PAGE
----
David Pannick QC argued that the UK referendum was political and not of legal importance. In relation to Wednesday night’s vote on article 50, Pannick explained that a motion alone doesn’t give authority to the government.
Lord Pannick was praised by lawyers and newspapers. The Telegraph and the Guardian described him as “a superstar of the courtroom” whose “effortless clarity” put the 11 justices at ease. As John Crace of the Guardian said ironically, “A Pannick attack is a thing of zen-like beauty.”
Dominic Chambers QC, who is representing the hairdresser Deir Tozetti Dos Santos—with a UK and European citizenship—argued that a House of Lords paper, dated 3 June 2015, states that there isn’t any obligation for the UK government to implement the result of the UK referendum to leave the EU. It is only advisory and not legally binding.
Chambers explained that: “The doctrine of parliamentary sovereignty is not a general principle, it is the fundamental constitutional principle upon which our legal system stands.”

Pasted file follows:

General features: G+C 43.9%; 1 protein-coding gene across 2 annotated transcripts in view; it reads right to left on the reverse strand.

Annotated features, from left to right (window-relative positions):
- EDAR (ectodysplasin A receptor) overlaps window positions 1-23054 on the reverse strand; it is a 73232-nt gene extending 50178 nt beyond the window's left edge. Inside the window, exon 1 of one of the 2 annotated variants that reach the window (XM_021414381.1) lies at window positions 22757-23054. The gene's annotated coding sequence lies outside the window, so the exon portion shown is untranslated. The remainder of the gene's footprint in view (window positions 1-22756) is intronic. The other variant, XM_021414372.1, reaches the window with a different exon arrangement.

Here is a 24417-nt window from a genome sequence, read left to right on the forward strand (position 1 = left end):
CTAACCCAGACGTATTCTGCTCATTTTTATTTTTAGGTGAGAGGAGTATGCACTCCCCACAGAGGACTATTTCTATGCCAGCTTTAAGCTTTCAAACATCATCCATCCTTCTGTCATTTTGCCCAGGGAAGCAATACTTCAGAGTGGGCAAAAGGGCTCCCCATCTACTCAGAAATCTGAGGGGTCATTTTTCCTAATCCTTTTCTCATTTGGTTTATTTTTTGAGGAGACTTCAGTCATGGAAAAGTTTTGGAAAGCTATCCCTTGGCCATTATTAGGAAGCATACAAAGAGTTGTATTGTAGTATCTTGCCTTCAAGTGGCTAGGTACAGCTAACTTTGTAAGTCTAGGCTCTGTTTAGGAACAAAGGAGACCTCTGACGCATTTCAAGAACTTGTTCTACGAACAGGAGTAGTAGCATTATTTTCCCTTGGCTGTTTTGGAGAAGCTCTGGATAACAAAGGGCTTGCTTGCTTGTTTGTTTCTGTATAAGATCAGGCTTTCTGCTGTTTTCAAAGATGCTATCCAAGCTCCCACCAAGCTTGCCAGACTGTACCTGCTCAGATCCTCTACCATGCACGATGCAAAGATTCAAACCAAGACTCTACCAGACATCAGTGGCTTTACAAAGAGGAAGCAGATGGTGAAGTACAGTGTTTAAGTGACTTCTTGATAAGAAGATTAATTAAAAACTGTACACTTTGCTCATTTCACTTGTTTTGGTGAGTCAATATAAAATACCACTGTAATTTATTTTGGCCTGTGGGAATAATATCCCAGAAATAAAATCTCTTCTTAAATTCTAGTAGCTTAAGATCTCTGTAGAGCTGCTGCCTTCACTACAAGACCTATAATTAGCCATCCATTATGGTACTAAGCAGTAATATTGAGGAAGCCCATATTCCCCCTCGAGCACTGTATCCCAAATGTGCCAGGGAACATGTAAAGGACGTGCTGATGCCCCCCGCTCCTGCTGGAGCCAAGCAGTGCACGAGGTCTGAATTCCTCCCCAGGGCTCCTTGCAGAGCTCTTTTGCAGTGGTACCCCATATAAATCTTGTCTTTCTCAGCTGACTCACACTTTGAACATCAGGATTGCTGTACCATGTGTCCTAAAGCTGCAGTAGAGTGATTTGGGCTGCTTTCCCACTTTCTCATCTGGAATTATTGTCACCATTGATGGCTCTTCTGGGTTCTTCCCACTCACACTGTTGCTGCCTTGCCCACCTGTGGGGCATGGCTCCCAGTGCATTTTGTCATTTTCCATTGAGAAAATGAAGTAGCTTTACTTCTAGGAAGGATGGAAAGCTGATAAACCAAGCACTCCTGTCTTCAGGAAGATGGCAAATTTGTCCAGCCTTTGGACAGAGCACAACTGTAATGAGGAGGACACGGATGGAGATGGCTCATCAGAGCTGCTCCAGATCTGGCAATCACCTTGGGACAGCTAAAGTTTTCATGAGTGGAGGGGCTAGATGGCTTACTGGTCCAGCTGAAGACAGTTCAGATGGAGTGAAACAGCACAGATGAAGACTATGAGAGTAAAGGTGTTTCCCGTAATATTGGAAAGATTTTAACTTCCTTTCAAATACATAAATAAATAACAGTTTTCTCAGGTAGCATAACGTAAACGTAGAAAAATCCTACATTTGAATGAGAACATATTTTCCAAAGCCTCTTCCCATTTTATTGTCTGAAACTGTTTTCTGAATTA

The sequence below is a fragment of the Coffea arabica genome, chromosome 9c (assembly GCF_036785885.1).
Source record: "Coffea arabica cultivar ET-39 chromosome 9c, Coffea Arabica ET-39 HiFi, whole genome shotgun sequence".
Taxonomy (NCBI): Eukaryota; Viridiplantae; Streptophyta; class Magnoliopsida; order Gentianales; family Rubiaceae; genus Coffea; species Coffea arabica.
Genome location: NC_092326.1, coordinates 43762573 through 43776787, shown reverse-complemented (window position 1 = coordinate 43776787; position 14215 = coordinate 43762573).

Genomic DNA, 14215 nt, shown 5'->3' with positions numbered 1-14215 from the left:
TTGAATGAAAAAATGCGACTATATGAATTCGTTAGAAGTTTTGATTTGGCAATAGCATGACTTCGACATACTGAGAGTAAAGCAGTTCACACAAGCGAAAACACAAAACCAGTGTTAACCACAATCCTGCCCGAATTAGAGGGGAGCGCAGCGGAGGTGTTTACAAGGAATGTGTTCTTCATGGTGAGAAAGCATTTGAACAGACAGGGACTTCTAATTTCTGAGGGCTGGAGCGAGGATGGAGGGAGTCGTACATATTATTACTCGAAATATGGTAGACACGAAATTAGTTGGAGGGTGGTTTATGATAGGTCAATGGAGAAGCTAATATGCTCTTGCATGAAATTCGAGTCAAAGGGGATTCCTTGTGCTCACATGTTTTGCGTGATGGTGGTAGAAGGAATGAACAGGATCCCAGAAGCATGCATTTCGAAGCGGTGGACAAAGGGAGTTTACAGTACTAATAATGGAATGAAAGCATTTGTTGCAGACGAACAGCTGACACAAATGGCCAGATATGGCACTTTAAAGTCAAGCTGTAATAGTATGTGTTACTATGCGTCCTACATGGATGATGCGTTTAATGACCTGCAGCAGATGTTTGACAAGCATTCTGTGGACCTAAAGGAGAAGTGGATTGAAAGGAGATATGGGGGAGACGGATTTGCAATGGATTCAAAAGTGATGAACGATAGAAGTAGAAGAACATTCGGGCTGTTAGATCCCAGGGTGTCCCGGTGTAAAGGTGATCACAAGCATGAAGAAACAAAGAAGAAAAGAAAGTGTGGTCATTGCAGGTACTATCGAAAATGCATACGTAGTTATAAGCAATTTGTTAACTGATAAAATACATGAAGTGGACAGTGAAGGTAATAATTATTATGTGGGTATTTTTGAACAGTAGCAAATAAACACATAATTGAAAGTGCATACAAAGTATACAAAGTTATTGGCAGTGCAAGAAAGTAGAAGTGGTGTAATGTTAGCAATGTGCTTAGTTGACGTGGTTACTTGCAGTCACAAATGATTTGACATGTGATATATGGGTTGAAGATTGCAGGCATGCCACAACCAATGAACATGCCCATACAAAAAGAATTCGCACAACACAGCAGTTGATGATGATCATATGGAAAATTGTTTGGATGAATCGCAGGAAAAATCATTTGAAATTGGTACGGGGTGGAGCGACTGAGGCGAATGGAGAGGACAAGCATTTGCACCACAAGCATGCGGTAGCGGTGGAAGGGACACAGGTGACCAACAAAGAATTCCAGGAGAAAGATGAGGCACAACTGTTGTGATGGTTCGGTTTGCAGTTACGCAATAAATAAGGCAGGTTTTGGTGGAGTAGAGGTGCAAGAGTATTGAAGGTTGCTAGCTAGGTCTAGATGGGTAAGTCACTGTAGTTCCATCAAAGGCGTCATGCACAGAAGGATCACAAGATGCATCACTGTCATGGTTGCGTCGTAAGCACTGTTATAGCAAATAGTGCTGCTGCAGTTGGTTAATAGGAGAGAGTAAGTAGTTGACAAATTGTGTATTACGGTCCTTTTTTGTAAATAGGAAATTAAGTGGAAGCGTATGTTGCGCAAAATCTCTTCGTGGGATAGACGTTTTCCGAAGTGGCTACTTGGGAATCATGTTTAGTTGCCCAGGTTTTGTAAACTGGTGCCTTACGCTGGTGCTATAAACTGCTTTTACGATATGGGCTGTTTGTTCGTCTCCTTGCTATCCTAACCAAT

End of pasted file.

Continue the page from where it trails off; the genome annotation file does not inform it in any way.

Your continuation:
He also claimed that the government’s argument is grounded on “a fundamental misunderstanding of the doctrine of parliamentary sovereignty.” Under the doctrine of parliamentary sovereignty, it is necessary that parliament authorises the executive to cancel domestic rights. It is wrong, he said, to assume there is first a royal prerogative and then there are restrictions placed on it. Instead, there is the power of the parliament first which yields certain powers to use the prerogative.
Chambers said that the doctrine of parliamentary sovereignty impacts on actions which affect domestic rights. The European Communities Act is domestic law, so, in this aspect, the government’s powers are limited. Triggering article 50 will immediately affect rights in domestic law.